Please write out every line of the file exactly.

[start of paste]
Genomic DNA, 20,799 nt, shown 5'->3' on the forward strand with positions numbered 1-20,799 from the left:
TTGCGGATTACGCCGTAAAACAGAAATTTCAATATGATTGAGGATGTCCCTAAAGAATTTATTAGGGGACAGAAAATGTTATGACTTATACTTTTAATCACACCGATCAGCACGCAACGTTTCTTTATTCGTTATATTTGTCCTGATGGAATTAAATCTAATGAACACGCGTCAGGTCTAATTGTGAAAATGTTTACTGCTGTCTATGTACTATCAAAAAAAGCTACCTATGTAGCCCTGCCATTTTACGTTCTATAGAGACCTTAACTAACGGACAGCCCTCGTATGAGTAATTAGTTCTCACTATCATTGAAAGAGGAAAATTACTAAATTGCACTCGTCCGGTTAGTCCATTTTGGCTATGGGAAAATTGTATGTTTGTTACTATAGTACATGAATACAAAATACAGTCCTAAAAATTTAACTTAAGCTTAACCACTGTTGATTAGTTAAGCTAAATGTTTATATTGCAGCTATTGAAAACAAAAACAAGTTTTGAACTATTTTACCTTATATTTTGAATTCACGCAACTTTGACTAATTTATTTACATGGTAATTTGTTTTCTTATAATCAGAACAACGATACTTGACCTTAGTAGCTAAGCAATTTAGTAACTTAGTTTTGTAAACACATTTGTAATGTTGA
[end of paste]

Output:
Genomic DNA, 20,799 nt, shown 5'->3' on the forward strand with positions numbered 1-20,799 from the left:
TTGCGGATTACGCCGTAAAACAGAAATTTCAATATGATTGAGGATGTCCCTAAAGAATTTATTAGGGGACAGAAAATGTTATGACTTATACTTTTAATCACACCGATCAGCACGCAACGTTTCTTTATTCGTTATATTTGTCCTGATGGAATTAAATCTAATGAACACGCGTCAGGTCTAATTGTGAAAATGTTTACTGCTGTCTATGTACTATCAAAAAAAGCTACCTATGTAGCCCTGCCATTTTACGTTCTATAGAGACCTTAACTAACGGACAGCCCTCGTATGAGTAATTAGTTCTCACTATCATTGAAAGAGGAAAATTACTAAATTGCACTCGTCCGGTTAGTCCATTTTGGCTATGGGAAAATTGTATGTTTGTTACTATAGTACATGAATACAAAATACAGTCCTAAAAATTTAACTTAAGCTTAACCACTGTTGATTAGTTAAGCTAAATGTTTATATTGCAGCTATTGAAAACAAAAACAAGTTTTGAACTATTTTACCTTATATTTTGAATTCACGCAACTTTGACTAATTTATTTACATGGTAATTTGTTTTCTTATAATCAGAACAACGATACTTGACCTTAGTAGCTAAGCAATTTAGTAACTTAGTTTTGTAAACACATTTGTAATGTTGA